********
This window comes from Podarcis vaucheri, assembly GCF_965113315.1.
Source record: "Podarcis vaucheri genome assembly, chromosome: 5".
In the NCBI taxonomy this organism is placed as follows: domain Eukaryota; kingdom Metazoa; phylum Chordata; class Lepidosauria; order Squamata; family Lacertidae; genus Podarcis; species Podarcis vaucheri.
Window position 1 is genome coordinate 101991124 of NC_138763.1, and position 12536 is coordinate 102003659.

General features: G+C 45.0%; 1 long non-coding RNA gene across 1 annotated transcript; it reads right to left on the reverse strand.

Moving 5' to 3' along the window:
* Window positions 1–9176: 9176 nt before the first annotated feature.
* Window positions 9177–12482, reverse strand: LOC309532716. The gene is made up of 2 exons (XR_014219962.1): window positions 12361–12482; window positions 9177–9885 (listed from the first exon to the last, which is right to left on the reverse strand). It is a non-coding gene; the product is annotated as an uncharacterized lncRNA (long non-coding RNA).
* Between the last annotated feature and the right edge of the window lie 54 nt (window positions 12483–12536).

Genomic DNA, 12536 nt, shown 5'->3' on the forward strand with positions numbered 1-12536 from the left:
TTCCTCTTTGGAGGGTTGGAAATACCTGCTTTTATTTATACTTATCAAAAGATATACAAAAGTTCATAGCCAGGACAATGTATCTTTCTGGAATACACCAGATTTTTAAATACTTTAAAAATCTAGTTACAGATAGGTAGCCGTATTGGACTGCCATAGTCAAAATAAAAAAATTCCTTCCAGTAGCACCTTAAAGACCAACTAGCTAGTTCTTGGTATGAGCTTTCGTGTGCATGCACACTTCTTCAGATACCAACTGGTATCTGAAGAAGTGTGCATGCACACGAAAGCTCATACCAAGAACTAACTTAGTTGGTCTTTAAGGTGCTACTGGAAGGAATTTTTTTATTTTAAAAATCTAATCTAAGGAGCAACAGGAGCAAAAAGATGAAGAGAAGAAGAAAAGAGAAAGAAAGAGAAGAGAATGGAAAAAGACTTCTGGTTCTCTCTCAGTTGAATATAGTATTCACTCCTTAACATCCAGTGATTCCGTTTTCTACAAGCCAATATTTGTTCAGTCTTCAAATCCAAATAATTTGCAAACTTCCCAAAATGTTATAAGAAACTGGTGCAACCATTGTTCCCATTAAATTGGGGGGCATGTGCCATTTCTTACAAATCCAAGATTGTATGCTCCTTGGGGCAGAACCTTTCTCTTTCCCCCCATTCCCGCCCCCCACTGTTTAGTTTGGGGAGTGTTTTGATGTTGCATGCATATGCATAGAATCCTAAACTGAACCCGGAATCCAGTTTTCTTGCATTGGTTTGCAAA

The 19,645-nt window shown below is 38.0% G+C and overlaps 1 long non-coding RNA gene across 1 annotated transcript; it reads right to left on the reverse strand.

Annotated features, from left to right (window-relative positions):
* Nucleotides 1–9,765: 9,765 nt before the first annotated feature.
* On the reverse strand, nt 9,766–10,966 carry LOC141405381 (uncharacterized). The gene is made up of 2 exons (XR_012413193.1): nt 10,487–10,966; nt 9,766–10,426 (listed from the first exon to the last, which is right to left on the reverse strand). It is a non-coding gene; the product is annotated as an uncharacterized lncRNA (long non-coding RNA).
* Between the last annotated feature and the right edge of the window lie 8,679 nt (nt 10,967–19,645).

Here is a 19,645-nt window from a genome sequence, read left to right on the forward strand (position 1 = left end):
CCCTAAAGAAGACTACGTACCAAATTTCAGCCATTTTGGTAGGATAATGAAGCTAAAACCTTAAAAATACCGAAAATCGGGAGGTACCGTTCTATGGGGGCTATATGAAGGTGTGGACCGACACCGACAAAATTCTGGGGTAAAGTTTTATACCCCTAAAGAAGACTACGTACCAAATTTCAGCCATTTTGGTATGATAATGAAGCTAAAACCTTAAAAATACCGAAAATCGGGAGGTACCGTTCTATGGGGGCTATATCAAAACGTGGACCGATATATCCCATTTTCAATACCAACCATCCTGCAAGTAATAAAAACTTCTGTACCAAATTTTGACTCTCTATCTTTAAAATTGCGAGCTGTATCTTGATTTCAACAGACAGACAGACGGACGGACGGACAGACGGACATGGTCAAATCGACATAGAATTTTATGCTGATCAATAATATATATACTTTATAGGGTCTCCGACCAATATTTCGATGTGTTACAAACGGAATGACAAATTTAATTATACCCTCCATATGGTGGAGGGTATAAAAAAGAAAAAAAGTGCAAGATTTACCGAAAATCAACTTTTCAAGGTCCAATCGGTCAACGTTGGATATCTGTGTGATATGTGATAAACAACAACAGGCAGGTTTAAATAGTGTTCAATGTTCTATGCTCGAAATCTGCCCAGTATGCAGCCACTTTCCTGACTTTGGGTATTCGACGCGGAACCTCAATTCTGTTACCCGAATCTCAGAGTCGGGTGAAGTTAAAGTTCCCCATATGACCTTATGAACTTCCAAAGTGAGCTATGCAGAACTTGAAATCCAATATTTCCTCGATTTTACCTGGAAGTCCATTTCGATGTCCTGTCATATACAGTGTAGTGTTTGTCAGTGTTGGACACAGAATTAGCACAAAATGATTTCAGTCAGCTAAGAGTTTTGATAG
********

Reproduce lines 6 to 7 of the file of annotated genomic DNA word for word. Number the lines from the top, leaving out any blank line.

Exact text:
Moving 5' to 3' along the window:
* Window positions 1–9176: 9176 nt before the first annotated feature.